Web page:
Date Published: July 7, 2017
Publisher: Public Library of Science
Author(s): Teodora Wi, Monica M. Lahra, Francis Ndowa, Manju Bala, Jo-Anne R. Dillon, Pilar Ramon-Pardo, Sergey R. Eremin, Gail Bolan, Magnus Unemo
Abstract: In a Policy Forum, Teodora Wi and colleagues discuss the challenges of antimicrobial resistance in gonococci.
Partial Text: Gonorrhea is a sexually transmitted infection (STI) caused by Neisseria gonorrhoeae (gonococcus), and it is a major public health priority globally. In 2012, the World Health Organization (WHO) estimated that there were 78 million cases among adults worldwide, including 35.2 million in the WHO Western Pacific Region, 11.4 million in the Southeast Asian Region, 11.4 million in the African Region, 11 million in the Region of the Americas, 4.7 million in the European Region, and 4.5 million in the Eastern Mediterranean Region . According to the 2013 Global Burden of Disease Study, gonorrhea is responsible for 225,400 years lived with disability (YLD) per year and 313,900 disability-adjusted life years (DALYs) [2,3]. The complications of gonorrhea disproportionally affect women and include pelvic inflammatory disease, ectopic pregnancy, and infertility, as well as increased transmission and acquisition of HIV [4–6].
The WHO Global Gonococcal Antimicrobial Surveillance Programme (WHO GASP), a collaborative global network of regional and subregional reference laboratories, was initiated in 1990 to monitor gonococcal AMR worldwide . WHO GASP data have since then informed revisions of global, regional, and national gonorrhea treatment guidelines, as well as public health strategies and policies developed by WHO and other organizations. WHO recommends that treatment guidelines are refined based on data from recent and quality-assured gonococcal AMR surveillance and that the use of an antimicrobial in empiric treatment is discontinued when the rates of therapeutic failures and/or AMR reach a level of 5% [5,18]. Since 2009, WHO has substantially strengthened the WHO GASP, which is coordinated by regional coordinating centers (“focal points”) (see S1 Table). To ensure quality-assured, valid, and comparable data among countries, regional focal points provide technical support and training in countries to strengthen laboratory capacities (e.g., for sample collection and transport, gonococcal culturing, preservations of strains, AMR testing), to conduct a GASP external quality assurance (EQA) program, and to curate, update, and distribute the WHO gonococcal reference strains for EQA and internal quality control (QC) [19,20]. The 2016 WHO reference strains can also be used for QC in phenotypic and molecular diagnostics, molecular AMR prediction, molecular epidemiology, and as fully characterized reference genomes in whole-genome sequencing analysis . The WHO GASP works in close collaboration with other international and national quality-assured GASPs, including Euro-GASP [21,22], United States Gonococcal Isolate Surveillance Project (GISP; https://www.cdc.gov/std/gisp/) [23,24], Canadian GASP , Australian Gonococcal Surveillance Programme (AGSP) , and United Kingdom Gonococcal Resistance to Antimicrobials Surveillance Programme (UK GRASP) .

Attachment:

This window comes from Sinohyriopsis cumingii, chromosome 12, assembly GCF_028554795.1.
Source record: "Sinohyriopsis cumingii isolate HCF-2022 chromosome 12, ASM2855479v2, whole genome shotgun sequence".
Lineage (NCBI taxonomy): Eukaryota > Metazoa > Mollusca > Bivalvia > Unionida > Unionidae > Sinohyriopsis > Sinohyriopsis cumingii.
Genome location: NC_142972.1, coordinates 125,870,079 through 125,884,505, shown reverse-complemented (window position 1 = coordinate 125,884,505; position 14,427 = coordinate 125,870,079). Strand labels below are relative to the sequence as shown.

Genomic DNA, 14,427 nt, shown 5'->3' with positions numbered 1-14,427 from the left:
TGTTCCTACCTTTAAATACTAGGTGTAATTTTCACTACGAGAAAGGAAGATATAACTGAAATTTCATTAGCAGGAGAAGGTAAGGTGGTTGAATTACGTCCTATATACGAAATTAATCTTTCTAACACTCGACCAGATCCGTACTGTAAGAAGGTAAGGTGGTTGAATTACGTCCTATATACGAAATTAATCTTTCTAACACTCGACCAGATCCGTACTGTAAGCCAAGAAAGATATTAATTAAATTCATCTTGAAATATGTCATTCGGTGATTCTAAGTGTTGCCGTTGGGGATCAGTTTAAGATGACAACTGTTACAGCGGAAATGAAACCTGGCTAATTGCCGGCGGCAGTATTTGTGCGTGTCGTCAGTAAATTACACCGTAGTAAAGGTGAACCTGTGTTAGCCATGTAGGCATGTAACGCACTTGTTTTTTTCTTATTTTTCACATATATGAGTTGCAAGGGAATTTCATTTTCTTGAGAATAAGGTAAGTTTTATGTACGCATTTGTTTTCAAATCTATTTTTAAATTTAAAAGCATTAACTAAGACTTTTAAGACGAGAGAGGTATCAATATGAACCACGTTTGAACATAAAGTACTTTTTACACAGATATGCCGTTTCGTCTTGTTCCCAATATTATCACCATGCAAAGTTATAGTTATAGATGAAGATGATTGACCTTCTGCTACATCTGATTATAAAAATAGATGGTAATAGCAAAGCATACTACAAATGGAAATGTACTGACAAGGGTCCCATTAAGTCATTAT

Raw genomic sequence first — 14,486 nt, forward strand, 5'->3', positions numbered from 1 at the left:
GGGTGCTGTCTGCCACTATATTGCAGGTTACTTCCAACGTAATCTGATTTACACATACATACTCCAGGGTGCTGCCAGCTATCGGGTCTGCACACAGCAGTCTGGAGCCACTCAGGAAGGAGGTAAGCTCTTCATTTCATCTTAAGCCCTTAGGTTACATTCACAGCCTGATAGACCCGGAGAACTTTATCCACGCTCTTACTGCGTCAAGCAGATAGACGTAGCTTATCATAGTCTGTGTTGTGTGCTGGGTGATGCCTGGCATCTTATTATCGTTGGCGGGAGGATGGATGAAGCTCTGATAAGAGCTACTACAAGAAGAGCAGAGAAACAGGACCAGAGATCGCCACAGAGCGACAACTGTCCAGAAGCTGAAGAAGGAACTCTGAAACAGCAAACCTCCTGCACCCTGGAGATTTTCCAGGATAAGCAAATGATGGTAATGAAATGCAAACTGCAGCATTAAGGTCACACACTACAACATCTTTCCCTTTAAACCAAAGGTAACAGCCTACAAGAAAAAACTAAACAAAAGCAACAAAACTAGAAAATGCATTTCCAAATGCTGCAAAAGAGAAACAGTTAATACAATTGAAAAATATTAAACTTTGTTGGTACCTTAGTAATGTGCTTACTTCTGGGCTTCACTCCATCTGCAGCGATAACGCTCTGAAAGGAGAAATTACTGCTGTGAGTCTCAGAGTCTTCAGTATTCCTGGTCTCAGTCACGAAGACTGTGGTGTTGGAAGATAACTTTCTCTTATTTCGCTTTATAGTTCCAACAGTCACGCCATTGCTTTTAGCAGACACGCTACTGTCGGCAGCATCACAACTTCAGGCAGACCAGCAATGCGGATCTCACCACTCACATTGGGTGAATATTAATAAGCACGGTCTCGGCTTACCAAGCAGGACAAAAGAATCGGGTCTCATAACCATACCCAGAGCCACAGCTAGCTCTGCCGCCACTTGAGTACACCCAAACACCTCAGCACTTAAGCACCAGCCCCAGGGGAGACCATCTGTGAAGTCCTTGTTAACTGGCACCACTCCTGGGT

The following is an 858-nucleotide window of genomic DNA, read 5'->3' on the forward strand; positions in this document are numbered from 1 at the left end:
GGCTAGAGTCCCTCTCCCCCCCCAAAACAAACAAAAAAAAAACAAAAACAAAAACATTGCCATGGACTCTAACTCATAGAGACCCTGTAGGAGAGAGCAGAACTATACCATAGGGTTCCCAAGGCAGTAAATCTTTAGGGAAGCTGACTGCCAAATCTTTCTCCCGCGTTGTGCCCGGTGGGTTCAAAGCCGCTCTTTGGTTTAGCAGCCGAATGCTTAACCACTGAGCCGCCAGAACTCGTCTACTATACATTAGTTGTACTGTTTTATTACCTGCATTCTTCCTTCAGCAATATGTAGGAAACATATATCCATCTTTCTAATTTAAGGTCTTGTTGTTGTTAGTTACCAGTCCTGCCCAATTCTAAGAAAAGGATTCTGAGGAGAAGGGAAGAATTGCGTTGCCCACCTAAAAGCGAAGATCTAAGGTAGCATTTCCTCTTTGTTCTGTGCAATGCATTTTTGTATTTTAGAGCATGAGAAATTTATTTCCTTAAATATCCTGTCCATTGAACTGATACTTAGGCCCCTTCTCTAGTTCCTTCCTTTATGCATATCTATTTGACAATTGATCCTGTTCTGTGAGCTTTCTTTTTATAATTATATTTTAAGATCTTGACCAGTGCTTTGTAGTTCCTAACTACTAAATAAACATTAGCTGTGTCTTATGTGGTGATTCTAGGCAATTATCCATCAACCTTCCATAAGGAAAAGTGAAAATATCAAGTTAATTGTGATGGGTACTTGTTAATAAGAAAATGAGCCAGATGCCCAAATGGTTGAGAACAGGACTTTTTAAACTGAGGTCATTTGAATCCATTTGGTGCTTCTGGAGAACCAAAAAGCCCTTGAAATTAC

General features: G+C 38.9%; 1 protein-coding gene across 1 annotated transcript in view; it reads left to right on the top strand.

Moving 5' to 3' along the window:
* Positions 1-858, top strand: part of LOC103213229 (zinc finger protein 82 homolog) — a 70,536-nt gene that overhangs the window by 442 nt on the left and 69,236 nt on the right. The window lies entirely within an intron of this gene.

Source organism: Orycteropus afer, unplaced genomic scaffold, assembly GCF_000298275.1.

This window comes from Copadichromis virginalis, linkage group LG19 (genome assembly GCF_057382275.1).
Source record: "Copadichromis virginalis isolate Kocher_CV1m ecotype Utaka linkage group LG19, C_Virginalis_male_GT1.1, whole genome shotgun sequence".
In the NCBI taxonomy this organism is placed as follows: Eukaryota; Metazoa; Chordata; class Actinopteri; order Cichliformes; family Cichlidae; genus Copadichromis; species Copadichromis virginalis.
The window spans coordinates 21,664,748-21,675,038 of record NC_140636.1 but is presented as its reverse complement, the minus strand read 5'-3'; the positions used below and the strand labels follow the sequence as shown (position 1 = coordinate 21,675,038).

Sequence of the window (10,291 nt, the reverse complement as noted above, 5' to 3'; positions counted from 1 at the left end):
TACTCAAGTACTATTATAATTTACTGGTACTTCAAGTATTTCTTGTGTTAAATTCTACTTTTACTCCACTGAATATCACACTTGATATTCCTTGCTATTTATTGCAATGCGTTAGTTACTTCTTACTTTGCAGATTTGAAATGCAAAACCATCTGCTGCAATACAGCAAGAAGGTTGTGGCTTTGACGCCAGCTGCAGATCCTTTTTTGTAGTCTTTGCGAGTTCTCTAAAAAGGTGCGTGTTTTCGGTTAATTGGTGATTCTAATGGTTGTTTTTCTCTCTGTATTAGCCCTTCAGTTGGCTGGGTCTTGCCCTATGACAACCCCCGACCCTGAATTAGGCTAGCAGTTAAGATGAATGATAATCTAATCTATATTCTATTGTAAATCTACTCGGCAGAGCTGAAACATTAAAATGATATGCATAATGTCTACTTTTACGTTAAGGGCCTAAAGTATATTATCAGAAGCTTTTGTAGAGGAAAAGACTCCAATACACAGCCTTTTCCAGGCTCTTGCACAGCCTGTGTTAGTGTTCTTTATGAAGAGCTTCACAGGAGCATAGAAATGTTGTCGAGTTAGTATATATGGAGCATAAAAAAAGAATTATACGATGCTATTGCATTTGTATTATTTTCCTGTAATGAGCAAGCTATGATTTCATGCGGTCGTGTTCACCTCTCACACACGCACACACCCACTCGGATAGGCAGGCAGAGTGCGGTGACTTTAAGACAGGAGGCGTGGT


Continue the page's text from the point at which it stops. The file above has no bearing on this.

Gonococcal AMR is a major concern that threatens our ability to treat and control gonorrhea, and its complications and sequelae, globally. WHO GASP, in collaboration with other GASPs, monitors gonococcal AMR worldwide. However, GASPs need to be substantially strengthened, especially in many less-resourced settings in Eastern Europe, Central Asia, parts of Latin America (including the Caribbean), the WHO Eastern Mediterranean Region and the WHO African Region. Building national leadership and commitment—both political and financial—to address gonococcal AMR is essential. In general, there is a need for greater involvement and increasing country-level ownership through advocacy, capacity-building, strengthened communications, and linkages with broader interventions to control AMR. Efforts are underway to ensure that gonococcal AMR is addressed in the global AMR action plan  and in the global AMR research and development agenda. Approaches are also under development to monitor gonococcal AMR within the Global AMR Surveillance System (GLASS; http://www.who.int/antimicrobial-resistance/global-action-plan/surveillance/glass/en/), to conduct regular systematic reviews, and to update treatment guidelines more rapidly. Furthermore, work is ongoing internationally to improve the regulation of drugs and prescription policies and to increase awareness about the correct use of antimicrobials. At the national level, countries need to strengthen and support their gonococcal AMR surveillance programs in the context of national AMR programs. Countries in less-resourced settings should be supported technically and funded appropriately to develop and/or enhance their national GASP and ensure timely dissemination of data as a basis for the revision of treatment guidelines and public health action. Consistent national and international financial and political commitment is urgently needed.